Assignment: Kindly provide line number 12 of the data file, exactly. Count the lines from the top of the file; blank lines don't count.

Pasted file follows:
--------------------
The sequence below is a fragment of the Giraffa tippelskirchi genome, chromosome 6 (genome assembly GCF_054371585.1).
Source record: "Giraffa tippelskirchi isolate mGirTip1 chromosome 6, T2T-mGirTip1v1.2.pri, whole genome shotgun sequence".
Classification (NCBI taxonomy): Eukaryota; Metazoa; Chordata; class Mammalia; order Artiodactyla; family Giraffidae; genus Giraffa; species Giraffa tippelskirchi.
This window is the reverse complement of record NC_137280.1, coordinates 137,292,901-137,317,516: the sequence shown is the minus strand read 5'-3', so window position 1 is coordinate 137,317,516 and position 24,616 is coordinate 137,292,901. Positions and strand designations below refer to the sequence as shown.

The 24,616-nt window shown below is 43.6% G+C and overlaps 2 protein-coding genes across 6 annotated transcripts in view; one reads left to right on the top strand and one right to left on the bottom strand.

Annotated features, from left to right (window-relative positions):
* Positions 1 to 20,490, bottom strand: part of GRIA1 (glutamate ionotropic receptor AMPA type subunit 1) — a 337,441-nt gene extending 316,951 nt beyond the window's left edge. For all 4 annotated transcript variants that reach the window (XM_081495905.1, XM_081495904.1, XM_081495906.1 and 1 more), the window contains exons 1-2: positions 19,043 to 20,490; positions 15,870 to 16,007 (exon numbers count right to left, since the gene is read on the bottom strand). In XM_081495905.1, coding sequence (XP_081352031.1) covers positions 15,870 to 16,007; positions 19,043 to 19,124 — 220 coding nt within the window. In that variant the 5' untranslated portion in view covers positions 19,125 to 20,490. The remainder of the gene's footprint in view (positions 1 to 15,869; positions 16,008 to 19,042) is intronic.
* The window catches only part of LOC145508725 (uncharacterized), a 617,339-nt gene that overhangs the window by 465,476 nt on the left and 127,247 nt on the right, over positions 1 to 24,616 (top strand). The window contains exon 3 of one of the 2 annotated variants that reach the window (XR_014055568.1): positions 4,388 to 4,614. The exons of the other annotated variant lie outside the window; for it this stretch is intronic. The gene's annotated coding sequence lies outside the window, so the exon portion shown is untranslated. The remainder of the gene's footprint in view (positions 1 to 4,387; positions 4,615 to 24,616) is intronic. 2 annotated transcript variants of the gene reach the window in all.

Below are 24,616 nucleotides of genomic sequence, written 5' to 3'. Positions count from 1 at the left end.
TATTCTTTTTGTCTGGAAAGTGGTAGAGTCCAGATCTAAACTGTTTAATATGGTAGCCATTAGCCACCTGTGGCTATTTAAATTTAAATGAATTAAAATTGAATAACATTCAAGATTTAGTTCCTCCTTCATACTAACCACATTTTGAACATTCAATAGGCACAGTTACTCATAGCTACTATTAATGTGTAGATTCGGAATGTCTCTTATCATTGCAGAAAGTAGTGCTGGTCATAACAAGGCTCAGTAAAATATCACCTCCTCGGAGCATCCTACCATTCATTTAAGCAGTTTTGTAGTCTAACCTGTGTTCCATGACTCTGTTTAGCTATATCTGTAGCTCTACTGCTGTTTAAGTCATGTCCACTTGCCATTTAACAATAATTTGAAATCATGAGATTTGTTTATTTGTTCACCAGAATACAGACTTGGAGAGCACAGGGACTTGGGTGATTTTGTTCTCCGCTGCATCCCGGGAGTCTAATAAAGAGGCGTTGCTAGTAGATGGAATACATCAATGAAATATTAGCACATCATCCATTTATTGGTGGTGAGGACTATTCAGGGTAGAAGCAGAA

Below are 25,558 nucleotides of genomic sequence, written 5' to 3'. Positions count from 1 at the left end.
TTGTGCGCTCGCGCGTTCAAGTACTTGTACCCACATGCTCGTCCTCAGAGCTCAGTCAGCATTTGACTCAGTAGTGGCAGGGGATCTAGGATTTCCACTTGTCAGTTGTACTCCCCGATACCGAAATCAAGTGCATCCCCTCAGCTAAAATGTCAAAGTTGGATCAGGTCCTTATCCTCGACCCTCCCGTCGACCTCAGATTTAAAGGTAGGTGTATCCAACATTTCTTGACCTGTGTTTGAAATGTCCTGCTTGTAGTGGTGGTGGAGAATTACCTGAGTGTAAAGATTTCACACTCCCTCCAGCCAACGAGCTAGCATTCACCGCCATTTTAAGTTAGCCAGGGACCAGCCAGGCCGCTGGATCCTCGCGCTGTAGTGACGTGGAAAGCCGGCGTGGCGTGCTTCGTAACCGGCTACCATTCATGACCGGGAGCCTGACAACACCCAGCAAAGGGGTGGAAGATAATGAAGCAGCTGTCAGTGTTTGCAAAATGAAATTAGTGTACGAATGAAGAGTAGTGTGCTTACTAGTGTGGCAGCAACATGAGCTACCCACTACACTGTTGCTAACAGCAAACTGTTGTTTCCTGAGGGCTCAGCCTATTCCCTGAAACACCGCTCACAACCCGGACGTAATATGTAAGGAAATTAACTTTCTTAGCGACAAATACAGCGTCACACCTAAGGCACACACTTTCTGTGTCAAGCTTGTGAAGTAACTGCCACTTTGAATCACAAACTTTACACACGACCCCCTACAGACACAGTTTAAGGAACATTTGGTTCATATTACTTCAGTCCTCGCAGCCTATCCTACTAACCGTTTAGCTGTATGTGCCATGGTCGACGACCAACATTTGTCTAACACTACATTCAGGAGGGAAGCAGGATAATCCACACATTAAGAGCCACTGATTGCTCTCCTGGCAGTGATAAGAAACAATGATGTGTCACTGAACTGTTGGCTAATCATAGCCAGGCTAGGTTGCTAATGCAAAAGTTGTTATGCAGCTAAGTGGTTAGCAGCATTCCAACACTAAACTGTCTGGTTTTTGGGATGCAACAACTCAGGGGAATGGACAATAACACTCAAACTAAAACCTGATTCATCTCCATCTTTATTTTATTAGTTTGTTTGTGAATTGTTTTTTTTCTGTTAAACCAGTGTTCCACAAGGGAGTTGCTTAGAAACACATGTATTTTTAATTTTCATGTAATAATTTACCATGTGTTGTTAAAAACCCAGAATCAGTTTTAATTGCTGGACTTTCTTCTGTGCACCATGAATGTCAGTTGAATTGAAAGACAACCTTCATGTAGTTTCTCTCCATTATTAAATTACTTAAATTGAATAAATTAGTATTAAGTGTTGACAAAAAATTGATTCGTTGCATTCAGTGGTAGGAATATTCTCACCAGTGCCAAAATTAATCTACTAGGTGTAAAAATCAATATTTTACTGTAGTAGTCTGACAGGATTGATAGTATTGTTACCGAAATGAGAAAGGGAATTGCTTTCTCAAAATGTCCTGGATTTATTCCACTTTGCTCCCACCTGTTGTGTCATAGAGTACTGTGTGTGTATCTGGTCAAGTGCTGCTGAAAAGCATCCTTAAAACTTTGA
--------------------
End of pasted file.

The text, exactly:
TTGTGCGCTCGCGCGTTCAAGTACTTGTACCCACATGCTCGTCCTCAGAGCTCAGTCAGCATTTGACTCAGTAGTGGCAGGGGATCTAGGATTTCCACTTGTCAGTTGTACTCCCCGATACCGAAATCAAGTGCATCCCCTCAGCTAAAATGTCAAAGTTGGATCAGGTCCTTATCCTCGACCCTCCCGTCGACCTCAGATTTAAAGGTAGGTGTATCCAACATTTCTTGACCTGTGTTTGAAATGTCCTGCTTGTAGTGGTGGTGGAGAATTACCTGAGTGTAAAGATTTCACACTCCCTCCAGCCAACGAGCTAGCATTCACCGCCATTTTAAGTTAGCCAGGGACCAGCCAGGCCGCTGGATCCTCGCGCTGTAGTGACGTGGAAAGCCGGCGTGGCGTGCTTCGTAACCGGCTACCATTCATGACCGGGAGCCTGACAACACCCAGCAAAGGGGTGGAAGATAATGAAGCAGCTGTCAGTGTTTGCAAAATGAAATTAGTGTACGAATGAAGAGTAGTGTGCTTACTAGTGTGGCAGCAACATGAGCTACCCACTACACTGTTGCTAACAGCAAACTGTTGTTTCCTGAGGGCTCAGCCTATTCCCTGAAACACCGCTCACAACCCGGACGTAATATGTAAGGAAATTAACTTTCTTAGCGACAAATACAGCGTCACACCTAAGGCACACACTTTCTGTGTCAAGCTTGTGAAGTAACTGCCACTTTGAATCACAAACTTTACACACGACCCCCTACAGACACAGTTTAAGGAACATTTGGTTCATATTACTTCAGTCCTCGCAGCCTATCCTACTAACCGTTTAGCTGTATGTGCCATGGTCGACGACCAACATTTGTCTAACACTACATTCAGGAGGGAAGCAGGATAATCCACACATTAAGAGCCACTGATTGCTCTCCTGGCAGTGATAAGAAACAATGATGTGTCACTGAACTGTTGGCTAATCATAGCCAGGCTAGGTTGCTAATGCAAAAGTTGTTATGCAGCTAAGTGGTTAGCAGCATTCCAACACTAAACTGTCTGGTTTTTGGGATGCAACAACTCAGGGGAATGGACAATAACACTCAAACTAAAACCTGATTCATCTCCATCTTTATTTTATTAGTTTGTTTGTGAATTGTTTTTTTTCTGTTAAACCAGTGTTCCACAAGGGAGTTGCTTAGAAACACATGTATTTTTAATTTTCATGTAATAATTTACCATGTGTTGTTAAAAACCCAGAATCAGTTTTAATTGCTGGACTTTCTTCTGTGCACCATGAATGTCAGTTGAATTGAAAGACAACCTTCATGTAGTTTCTCTCCATTATTAAATTACTTAAATTGAATAAATTAGTATTAAGTGTTGACAAAAAATTGATTCGTTGCATTCAGTGGTAGGAATATTCTCACCAGTGCCAAAATTAATCTACTAGGTGTAAAAATCAATATTTTACTGTAGTAGTCTGACAGGATTGATAGTATTGTTACCGAAATGAGAAAGGGAATTGCTTTCTCAAAATGTCCTGGATTTATTCCACTTTGCTCCCACCTGTTGTGTCATAGAGTACTGTGTGTGTATCTGGTCAAGTGCTGCTGAAAAGCATCCTTAAAACTTTGA